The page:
Multi-signatures enable a group of signers to produce a single signature on a given message. Recently, Drijvers et al. (S&P'19) showed that all thus far proposed two-round multi-signature schemes in the DL setting (without pairings) are insecure under concurrent sessions, i.e., if a single signer participates in multiple signing sessions concurrently. While Drijvers et al. improve the situation by constructing a secure two-round scheme, saving a round comes with the price of having less compact signatures. In particular, the signatures produced by their scheme are more than twice as large as Schnorr signatures, which arguably are the most natural and compact among all practical DL signatures and are therefore becoming popular in cryptographic applications (e.g., support for Schnorr signature verification has been proposed to be included in Bitcoin). If one needs a multi-signature scheme that can be used as a drop-in replacement for Schnorr signatures, then one is either forced to resort to a three-round scheme such as MuSig (Maxwell et al., DCC 2019) or MSDL-pop (Boneh, Drijvers, and Neven, ASIACRYPT 2018), or to accept that signing sessions are only secure when run sequentially, which may be hard to enforce in practice, e.g., when the same signing key is used by multiple devices.

In this work, we propose MuSig2, a novel and simple two-round multi-signature scheme variant of the MuSig scheme. Our scheme is the first multi-signature scheme that simultaneously i) is secure under concurrent signing sessions, ii) supports key aggregation, iii) outputs ordinary Schnorr signatures, iv) needs only two communication rounds, and v) has similar signer complexity as regular Schnorr signatures. Furthermore, our scheme is the first multi-signature scheme in the DL setting that supports preprocessing of all but one rounds, effectively enabling a non-interactive signing process, without forgoing security under concurrent sessions. The combination of all these features makes MuSig2 highly practical. We prove the security of MuSig2 under the one-more discrete logarithm (OMDL) assumption in the random oracle model, and the security of a more efficient variant in the combination of the random oracle and algebraic group models.
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Martin R. Albrecht, Shi Bai, Jianwei Li, Joe Rowell
ePrint Report ePrint Report
This work provides a systematic investigation of the use of approximate enumeration oracles in BKZ, building on recent technical progress on speeding-up lattice enumeration: relaxing (the search radius of) enumeration and extended preprocessing which preprocesses in a larger rank than the enumeration rank. First, we heuristically justify that relaxing enumeration with certain extreme pruning asymptotically achieves an exponential speed-up for reaching the same root Hermite factor (RHF). Second, we perform simulations/experiments to validate this and the performance for relaxed enumeration with numerically optimised pruning for both regular and extended preprocessing. Upgrading BKZ with such approximate enumeration oracles gives rise to our main result, namely a practical and faster (compared to previous work) polynomial-space lattice reduction algorithm for reaching the same RHF in practical and cryptographic parameter ranges. We assess its concrete time/quality performance with extensive simulations and experiments. As a consequence, we update the extrapolation of the crossover rank between a square-root cost estimate for quantum enumeration using our algorithm and the Core-SVP cost estimate for quantum sieving to 547.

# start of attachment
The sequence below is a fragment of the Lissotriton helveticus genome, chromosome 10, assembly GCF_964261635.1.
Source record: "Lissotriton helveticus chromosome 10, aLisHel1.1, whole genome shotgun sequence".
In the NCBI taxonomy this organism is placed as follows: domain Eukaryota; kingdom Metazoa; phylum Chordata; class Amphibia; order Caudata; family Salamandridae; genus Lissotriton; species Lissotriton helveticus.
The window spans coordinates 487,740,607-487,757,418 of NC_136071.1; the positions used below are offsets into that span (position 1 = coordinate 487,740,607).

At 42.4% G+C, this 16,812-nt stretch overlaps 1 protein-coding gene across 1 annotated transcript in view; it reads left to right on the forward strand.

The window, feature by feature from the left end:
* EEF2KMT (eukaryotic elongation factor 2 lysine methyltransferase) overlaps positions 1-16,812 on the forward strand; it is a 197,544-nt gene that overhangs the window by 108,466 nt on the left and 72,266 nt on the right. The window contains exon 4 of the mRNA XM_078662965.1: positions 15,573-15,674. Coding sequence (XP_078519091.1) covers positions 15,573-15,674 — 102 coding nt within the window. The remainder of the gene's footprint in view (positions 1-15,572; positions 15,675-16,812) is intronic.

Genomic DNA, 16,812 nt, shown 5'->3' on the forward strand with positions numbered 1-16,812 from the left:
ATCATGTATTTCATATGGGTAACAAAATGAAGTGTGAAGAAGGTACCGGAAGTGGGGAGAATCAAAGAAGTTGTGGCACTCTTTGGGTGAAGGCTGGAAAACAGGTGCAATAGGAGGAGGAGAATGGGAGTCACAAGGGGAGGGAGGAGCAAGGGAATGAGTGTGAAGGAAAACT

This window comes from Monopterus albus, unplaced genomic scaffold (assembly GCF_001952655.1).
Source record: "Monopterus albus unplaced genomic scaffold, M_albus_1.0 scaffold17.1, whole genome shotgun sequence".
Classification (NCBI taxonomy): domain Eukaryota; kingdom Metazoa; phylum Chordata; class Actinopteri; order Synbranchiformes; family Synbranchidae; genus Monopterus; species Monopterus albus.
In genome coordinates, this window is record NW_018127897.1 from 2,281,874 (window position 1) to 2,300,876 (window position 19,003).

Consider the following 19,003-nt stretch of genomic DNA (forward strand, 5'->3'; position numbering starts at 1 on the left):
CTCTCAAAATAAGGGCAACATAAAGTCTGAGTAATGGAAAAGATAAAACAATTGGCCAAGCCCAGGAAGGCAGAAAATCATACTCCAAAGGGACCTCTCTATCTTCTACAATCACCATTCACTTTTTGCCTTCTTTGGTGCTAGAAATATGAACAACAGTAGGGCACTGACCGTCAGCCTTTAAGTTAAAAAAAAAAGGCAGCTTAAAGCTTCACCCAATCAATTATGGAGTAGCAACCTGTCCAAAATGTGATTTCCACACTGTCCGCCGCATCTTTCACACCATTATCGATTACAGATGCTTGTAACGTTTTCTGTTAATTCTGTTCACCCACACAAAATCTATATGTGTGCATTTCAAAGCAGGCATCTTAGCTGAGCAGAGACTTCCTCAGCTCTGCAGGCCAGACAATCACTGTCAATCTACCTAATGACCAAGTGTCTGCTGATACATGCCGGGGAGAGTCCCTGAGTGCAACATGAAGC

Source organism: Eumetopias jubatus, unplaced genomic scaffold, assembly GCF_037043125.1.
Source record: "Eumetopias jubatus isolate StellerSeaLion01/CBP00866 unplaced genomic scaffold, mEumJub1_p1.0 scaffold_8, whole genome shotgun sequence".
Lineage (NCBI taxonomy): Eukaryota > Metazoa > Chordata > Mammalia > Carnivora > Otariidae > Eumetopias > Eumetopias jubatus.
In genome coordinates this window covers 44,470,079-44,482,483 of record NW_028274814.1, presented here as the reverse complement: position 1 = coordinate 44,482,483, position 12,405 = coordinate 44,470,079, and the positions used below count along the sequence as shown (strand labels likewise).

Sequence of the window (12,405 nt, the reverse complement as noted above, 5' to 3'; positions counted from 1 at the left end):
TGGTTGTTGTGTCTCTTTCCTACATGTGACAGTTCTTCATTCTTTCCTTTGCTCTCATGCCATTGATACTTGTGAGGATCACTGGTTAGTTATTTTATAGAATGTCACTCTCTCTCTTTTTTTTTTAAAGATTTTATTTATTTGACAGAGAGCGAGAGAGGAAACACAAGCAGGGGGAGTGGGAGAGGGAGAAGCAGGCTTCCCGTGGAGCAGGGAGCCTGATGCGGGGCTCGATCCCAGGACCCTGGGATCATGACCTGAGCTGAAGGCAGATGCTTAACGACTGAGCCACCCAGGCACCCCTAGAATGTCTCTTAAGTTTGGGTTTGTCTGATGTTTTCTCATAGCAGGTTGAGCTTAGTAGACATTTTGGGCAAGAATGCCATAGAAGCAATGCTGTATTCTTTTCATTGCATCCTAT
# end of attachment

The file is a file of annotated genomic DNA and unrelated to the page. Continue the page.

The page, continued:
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Yibiao Lu, Bingsheng Zhang, Weiran Liu, Lei Zhang
ePrint Report ePrint Report
With the advancement of the trusted execution environment (TEE) technologies, hardware-supported secure computing becomes increasingly popular due to its efficiency. During the protocol execution, typically, the players need to contact a third-party server for remote attestation, ensuring the validity of the involved trusted hardware component, such as Intel SGX, as well as the integrity of the computation result. When the hardware manufacturer is not fully trusted, sensitive information may be leaked to the third-party server through backdoors, side-channels, steganography, and kleptography, etc. In this work, we introduce a new security notion called semi-trusted hardware model, where the adversary is allowed to passively and/or maliciously corrupt the hardware component. Therefore, she can learn the input of the hardware component and might also tamper the output. We show that two-party computation can still be significantly sped up in this new model. When the semi-trusted hardware is instantiated by Intel SGX, to generate 10k random OT's, our protocol is 50X and 270X faster than the EMP-ROT in the LAN and WAN setting, respectively. For the AES, SHA-1, and SHA-256 evaluation, our protocol is 4-5X and 40-50X faster than the EMP-SH2PC in the LAN and WAN setting, respectively.